Mexican crime reporter, abducted in Sinaloa, still missing
|Publisher||Committee to Protect Journalists|
|Publication Date||4 January 2010|
|Cite as||Committee to Protect Journalists, Mexican crime reporter, abducted in Sinaloa, still missing, 4 January 2010, available at: http://www.refworld.org/docid/4b66e35123.html [accessed 9 March 2014]|
New York, January 4, 2010 – -The Committee to Protect Journalists calls on state and federal authorities to step up their investigation into the abduction of a veteran police reporter who was seized by masked men in Sinaloa state on Wednesday. The reporter, José Luis Romero, remained missing today.
Romero, who worked for the private radio network Línea Directa, had gone to a restaurant in downtown Los Mochis about 6 p.m., according to local press accounts. Before he entered, reports said, several gunmen in ski masks overpowered him and forced him into an SUV.
The chief of police investigators in the state, Jesús Escalante Leyva, who was overseeing the inquiry into Romero's abduction, was himself killed about six hours later, Mexican press reports said. The state attorney general told reporters that the two cases might be connected, according to press reports. Escalante was shot about 30 times within about 150 feet of his office, the reports said.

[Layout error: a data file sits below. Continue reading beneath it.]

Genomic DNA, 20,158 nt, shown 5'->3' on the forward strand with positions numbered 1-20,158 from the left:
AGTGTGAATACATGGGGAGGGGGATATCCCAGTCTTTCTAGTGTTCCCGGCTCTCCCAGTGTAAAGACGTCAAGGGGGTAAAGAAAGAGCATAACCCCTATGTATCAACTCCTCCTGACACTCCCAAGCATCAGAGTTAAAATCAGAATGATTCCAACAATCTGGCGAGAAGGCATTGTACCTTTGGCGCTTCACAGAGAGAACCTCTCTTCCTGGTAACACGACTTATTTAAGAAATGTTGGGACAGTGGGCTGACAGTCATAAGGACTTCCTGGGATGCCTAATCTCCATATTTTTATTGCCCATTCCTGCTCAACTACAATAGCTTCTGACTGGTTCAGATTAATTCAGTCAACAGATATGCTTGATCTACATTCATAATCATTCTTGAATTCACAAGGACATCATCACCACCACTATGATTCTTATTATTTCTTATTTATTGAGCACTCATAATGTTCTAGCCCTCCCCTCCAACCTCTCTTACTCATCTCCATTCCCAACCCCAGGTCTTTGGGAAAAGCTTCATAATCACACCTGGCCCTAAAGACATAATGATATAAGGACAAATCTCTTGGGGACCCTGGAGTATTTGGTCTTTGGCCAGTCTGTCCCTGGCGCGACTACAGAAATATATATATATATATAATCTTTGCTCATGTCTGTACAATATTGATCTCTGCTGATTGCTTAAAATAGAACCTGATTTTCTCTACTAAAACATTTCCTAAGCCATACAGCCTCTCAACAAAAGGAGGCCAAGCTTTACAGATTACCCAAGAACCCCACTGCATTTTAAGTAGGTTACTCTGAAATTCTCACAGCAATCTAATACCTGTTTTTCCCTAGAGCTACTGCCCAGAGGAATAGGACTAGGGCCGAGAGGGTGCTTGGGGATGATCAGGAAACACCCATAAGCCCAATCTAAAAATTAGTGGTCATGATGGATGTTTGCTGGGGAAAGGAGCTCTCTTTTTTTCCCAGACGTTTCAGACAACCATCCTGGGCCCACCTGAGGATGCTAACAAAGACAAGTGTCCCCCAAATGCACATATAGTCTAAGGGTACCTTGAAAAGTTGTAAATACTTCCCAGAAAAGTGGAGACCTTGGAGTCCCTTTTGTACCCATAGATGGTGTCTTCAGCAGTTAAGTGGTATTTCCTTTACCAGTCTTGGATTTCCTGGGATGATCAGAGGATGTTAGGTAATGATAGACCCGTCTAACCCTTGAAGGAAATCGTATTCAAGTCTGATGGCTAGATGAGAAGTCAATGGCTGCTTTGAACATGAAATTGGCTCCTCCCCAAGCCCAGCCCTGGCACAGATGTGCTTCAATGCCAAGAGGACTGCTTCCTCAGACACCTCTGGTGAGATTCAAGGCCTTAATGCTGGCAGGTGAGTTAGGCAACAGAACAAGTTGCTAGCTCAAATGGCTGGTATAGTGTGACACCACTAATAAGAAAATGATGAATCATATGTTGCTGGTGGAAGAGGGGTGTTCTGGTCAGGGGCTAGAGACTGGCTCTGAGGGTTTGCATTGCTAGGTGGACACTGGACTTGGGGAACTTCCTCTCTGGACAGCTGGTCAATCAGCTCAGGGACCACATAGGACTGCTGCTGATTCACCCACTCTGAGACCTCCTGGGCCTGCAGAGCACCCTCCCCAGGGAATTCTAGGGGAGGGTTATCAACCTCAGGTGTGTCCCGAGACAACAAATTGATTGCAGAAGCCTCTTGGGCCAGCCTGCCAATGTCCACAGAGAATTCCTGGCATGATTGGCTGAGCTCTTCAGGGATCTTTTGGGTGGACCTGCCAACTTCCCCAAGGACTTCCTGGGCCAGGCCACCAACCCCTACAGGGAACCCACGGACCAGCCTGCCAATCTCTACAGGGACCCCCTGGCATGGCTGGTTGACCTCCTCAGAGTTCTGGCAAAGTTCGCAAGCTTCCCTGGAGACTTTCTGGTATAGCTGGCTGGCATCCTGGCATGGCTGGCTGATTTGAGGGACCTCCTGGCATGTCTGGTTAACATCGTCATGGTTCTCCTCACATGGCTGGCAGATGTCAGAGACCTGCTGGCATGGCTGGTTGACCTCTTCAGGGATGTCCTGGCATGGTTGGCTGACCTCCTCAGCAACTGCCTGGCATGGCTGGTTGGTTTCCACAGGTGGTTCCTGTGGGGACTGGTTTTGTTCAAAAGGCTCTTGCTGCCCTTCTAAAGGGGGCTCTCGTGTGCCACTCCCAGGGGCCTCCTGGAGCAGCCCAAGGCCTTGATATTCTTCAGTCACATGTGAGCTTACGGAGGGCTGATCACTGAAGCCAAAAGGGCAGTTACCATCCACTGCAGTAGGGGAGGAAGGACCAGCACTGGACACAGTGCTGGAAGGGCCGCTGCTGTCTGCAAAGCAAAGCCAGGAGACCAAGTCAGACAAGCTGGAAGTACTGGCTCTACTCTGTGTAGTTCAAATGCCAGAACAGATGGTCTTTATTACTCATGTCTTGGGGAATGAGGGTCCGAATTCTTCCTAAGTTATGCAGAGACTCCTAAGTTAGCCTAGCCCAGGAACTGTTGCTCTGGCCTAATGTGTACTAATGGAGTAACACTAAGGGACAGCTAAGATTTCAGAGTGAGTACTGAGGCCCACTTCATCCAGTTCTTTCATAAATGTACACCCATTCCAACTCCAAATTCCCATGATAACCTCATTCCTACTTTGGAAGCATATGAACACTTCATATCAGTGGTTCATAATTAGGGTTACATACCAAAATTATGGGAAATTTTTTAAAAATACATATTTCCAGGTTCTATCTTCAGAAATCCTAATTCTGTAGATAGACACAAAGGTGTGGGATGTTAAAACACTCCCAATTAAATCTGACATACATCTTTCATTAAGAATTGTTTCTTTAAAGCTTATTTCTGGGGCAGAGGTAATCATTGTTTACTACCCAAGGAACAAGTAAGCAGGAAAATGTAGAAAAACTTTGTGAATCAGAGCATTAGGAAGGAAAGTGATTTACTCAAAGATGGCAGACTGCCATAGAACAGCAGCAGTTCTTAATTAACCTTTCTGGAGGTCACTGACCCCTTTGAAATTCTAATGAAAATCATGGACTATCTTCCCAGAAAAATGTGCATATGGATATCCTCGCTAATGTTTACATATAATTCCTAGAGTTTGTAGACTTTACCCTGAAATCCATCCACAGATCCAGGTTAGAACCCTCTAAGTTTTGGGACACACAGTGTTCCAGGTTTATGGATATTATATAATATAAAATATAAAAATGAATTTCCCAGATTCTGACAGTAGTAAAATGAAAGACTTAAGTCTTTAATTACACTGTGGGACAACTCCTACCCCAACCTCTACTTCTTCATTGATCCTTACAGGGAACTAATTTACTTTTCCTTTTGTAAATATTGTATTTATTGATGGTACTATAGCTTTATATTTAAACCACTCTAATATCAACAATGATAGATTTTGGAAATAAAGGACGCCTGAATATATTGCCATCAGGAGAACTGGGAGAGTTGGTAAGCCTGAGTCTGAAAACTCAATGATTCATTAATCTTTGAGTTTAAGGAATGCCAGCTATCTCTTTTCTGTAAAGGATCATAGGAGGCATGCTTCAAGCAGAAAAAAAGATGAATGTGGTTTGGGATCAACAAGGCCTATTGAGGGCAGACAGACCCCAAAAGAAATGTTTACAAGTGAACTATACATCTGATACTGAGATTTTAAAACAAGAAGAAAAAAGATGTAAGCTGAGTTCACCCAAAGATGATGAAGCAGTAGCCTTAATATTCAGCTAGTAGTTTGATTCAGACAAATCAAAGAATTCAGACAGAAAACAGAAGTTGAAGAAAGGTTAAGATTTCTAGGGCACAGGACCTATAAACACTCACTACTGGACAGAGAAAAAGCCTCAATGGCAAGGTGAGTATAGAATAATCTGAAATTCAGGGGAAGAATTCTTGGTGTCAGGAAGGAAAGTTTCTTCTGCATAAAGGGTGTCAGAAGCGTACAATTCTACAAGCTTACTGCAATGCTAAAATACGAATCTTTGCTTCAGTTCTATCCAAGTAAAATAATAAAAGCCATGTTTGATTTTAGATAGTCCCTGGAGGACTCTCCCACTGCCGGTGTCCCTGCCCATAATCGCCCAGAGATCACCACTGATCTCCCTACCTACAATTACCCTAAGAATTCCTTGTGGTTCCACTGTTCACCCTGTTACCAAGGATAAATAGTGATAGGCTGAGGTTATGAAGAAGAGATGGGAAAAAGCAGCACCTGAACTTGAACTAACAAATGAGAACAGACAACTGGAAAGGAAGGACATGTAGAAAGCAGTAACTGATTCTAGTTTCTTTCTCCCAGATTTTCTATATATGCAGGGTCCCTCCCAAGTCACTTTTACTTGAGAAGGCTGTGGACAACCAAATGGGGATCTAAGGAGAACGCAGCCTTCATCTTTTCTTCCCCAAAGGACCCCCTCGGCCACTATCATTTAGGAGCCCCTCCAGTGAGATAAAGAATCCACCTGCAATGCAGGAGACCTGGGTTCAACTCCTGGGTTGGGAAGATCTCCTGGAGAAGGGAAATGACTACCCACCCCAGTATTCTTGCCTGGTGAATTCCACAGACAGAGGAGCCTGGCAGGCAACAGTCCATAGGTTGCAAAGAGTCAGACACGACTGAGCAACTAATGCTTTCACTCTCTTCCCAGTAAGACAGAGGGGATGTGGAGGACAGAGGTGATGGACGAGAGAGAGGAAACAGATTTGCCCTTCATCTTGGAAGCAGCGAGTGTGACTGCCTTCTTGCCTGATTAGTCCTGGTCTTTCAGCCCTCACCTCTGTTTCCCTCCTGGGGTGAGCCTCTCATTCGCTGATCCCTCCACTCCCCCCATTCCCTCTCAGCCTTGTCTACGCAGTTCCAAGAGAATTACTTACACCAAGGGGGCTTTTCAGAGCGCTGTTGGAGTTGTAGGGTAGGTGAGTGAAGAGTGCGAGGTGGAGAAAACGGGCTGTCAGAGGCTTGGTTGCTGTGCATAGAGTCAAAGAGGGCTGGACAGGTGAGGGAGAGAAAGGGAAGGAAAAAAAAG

Línea Directa issued a statement saying that managers believed Romero's abduction was in reprisal for his work as a reporter. State authorities are looking into the case but told CPJ that they had no leads yet.
"We are very worried about the fate of José Luis Romero," said Carlos Lauría, CPJ senior program coordinator for the Americas. "We call on state and federal authorities to do all in their power to locate Romero and bring him to safety."
Romero is the second Mexican journalist to disappear in the last two months. María Esther Aguilar Cansimbe was abducted in Zamora, Michoacán state, in November. Romero is the ninth Mexican reporter to have gone missing since 2005, according to CPJ research. "The alarming record of disappearances is affecting reporters' ability to cover the news and represents another blow to Mexican democracy," Lauría added.
Mexico is one of the most dangerous places for the press. CPJ research shows that 41 journalists have been killed in Mexico, at least 18 in direct reprisal for their work, since 1992. Covering crime news is especially risky. In many areas, drug cartels routinely threaten journalists unless news coverage is tailored to their liking. In areas where there is war between cartels, journalists are caught between the conflicting demands of opposing traffickers.
Romero was considered well-versed on the dug trade but very cautious about what he said on the air, colleagues told CPJ. They told CPJ that Romero had covered the crime beat for about 20 years for several news organizations. Several journalists in Los Mochis told CPJ that they are afraid to conduct in-depth reporting on anything concerning the drug cartels.